Reactions to Papicha

Papicha, the fourth film of our 77th season achieved an overall appreciation score of 79%, and received a mostly appreciative, supportive reception, although some members had some criticisms. Some of the comments submitted:

  • Shocking at times. Have great insight into life in Algeria. An excellent film.
  • Wonderful actors and brilliant cinematography.
  • Powerful, hard-hitting film which never overplayed its hand with the risk of descending into melodrama, and with some lighter intervals to ensure the film maximised its overall impact.
  • A “Sweet & Sour film” – perfectly balanced!
  • Harrowing – for a man – and utterly timely as the repression of women seems to be re-gathering pace around the world. The film spoke very powerfully and was fascinating for its constant use of close-up.
  • A very good portrayal of life for women in an extreme culture of misogyny & religious bigotry. Very upsetting that older women were party to these beliefs if women didn’t conform to mens depictions of how women should behave. It made me appreciate life in Britain- with all its faults – is a safe place for most women & their aspirations.
  • Very good film, if depressing because of its misogyny. Very little in the film (or the handout) to explain the context of the FLN/Islamists conflict in 1990s Algeria and its relationship to the Algerian/French war of the 1950s/60s. Maybe we should have shown Pontecorvo’s ‘Battle of Algiers’ the week before? (and maybe some other past ‘classics’ each season, to?)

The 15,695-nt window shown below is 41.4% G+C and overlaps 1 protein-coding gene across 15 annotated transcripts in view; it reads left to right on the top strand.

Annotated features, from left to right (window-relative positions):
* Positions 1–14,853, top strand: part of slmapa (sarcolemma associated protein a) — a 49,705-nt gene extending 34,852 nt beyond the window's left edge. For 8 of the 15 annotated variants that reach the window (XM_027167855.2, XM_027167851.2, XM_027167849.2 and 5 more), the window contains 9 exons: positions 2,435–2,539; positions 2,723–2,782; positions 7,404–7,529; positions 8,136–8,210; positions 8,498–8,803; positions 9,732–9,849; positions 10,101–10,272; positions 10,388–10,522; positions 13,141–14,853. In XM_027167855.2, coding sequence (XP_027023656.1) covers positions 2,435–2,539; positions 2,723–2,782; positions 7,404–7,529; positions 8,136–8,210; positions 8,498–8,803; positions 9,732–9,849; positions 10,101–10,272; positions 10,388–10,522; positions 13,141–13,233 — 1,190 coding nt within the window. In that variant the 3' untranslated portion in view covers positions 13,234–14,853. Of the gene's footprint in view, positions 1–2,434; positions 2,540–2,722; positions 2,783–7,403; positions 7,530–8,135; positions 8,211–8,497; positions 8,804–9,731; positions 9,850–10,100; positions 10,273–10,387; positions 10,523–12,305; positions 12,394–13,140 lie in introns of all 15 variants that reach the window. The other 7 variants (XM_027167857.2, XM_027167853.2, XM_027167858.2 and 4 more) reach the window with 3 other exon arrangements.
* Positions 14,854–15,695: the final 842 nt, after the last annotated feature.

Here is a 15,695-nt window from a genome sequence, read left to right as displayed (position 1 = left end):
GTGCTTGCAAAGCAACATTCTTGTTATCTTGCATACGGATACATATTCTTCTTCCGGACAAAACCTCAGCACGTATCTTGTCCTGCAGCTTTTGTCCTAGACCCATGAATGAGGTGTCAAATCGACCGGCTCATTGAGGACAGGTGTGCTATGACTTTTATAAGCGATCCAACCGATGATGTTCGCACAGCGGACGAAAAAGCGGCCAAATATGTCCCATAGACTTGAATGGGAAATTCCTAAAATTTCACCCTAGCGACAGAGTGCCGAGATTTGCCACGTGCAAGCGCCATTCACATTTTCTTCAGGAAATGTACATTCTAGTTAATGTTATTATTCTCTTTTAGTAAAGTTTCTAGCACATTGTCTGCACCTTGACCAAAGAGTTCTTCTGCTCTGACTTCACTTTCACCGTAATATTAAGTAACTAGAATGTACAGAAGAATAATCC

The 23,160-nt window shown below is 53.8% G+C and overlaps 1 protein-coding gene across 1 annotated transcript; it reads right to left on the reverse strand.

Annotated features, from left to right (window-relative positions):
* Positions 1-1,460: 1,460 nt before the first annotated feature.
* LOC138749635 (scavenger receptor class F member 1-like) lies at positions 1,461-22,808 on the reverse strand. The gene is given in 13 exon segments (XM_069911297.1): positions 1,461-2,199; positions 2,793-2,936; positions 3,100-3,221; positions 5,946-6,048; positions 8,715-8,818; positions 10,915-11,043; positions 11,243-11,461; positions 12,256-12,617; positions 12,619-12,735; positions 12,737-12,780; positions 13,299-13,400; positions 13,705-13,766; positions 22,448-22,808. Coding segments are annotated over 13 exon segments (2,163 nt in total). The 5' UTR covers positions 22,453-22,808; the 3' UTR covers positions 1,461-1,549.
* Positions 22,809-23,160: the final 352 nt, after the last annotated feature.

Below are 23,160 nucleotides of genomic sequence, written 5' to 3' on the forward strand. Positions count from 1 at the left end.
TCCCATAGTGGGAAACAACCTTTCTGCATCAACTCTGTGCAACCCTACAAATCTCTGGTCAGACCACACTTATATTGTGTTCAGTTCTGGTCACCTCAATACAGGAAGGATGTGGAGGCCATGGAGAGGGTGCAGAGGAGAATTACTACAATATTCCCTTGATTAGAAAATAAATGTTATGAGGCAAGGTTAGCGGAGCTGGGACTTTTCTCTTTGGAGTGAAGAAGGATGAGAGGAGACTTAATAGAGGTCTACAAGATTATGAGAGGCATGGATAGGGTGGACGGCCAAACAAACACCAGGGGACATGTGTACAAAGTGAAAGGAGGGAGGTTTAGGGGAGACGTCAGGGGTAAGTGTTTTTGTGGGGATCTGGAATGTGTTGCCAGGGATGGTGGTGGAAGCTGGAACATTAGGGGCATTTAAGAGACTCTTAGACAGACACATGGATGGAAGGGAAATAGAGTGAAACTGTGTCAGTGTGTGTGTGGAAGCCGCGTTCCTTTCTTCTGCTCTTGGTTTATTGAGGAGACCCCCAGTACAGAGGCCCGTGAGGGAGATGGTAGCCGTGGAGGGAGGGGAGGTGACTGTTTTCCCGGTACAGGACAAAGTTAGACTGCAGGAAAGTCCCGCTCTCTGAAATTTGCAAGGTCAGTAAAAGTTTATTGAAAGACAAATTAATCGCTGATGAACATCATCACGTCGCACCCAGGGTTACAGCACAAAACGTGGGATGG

• A film that shocks with its realistic portrayal of violence to women.
  • Insightful and powerful, made you realise how we take for granted the freedoms we enjoy…..
  • Covering a traumatic series of events very well. The handheld limited field camera work makes it a hard film to watch. Overall was glad to see but need to chill afterwards!
  • A reminder, as events in Tehran show, that women in many states still struggle for parity with men. A powerful and shocking depiction of that struggle.
  • Vigorous and energetic but in the end resorted to a version of the status quo: stay in Algeria, make clothes, care for your friend’s baby.
  • Brilliantly acted and well shot but there was little subtlety in the message and the ending was too clearly designed to shock.
  • Went on a bit too long and became dull at times. Left too many unanswered questions by the end of the film.
  • The constant manic bouncing camera angles gave me motion sickness! I kept praying for it to stop but it didn’t found the film naive and amateurish with an obviously important message and some great acting at times. Very disappointing overall. Overrated.
  • Those noisy girls did not convince me that they were real characters I could care about. So many of the scenes were superficial and unoriginal, apart from the Islamic menace which added interest. The frantic camerawork was tiresome.